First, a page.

Despite a strong relief rally on Friday – Wall Street’s three major stock indexes ended sharply higher – stock markets concluded the worst first half since 1970.
Decade-high inflation and fears of a recession were amid factors that led to the stock markets’ worst first half in over 50 years.
Still, there are reasons for optimism as history offers hope.
In the first half of 1970, when the S&P 500 plunged 21%, it promptly reversed those losses to gain 26.5% in the second half. So, experts pin their hopes on a market recovery in the second half because it’s happened before.
However, a lot going on could quickly derail a rebound; inflationary pressures and political uncertainty, along with supply-chain problems and the effect of the Ukraine-Russia war on global food markets.
Market participants are bracing for several potentially pivotal events in July that could dictate the direction markets take over.
The weekly economic calendar ahead
This holiday-shortened trading week is packed with economic data, including key jobs data and the FOMC Minutes of the meeting.
Services PMI data for all major developed and emerging economies will be in focus, building the economic picture for June.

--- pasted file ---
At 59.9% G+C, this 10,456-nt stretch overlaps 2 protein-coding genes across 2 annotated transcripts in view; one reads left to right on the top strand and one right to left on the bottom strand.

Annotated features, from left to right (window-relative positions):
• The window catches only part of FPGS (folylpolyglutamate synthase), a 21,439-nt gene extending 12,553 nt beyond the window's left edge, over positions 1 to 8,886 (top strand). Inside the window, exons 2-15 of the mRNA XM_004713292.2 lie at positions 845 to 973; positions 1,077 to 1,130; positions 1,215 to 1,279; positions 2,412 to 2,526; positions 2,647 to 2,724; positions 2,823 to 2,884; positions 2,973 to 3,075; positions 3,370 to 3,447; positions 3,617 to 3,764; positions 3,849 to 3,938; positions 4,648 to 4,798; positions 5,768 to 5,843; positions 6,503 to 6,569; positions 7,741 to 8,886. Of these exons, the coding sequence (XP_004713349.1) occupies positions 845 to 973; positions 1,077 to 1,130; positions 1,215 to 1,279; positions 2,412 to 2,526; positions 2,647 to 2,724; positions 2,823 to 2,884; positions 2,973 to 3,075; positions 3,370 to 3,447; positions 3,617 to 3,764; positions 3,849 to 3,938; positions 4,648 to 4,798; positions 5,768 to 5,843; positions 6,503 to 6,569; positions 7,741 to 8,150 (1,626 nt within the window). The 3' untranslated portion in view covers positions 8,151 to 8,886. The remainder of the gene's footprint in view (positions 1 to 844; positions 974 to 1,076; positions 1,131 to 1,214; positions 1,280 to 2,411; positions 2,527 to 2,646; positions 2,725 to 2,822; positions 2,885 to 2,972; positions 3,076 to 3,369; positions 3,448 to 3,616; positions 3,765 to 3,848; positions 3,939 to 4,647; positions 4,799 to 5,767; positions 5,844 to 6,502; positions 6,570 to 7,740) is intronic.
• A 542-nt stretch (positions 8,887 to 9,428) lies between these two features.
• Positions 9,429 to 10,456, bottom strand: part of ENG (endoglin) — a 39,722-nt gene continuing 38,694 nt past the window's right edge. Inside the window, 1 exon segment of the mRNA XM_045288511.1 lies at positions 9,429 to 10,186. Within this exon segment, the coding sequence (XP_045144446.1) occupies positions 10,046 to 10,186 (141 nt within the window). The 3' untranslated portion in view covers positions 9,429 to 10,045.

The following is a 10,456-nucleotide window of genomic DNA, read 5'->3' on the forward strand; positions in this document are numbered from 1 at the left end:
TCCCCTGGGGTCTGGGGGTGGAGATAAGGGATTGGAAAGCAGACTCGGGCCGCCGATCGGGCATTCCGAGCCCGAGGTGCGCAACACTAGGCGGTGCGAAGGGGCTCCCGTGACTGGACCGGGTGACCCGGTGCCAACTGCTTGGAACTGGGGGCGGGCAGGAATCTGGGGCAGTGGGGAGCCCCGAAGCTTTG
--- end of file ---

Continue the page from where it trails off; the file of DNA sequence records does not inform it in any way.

The Reserve Bank of Australia met today, Tuesday, raising interest rates for a third straight month and flagged more ahead to curb inflation running at two-decade highs.
Wednesday’s minutes from the US central bank’s June meeting will give investors some insight into how policymakers see the future path of interest rates. In the meanwhile, markets remain focused on the prospect of a recession.
Elsewhere, the European Central Bank will release minutes of its June deliberations on Thursday, and Canada also publishes jobs data.
Friday’s nonfarm payroll is expected to slow from May but remains in solid, positive territory. Investors are greeting the third quarter with greater trepidation about a recession. This makes the June jobs report a potentially bigger catalyst for markets. The Bloomberg survey median may show a 273,000 increase for June. The unemployment rate probably stays at 3.6%, while average hourly earnings probably rose 5% from a year ago.START TRADING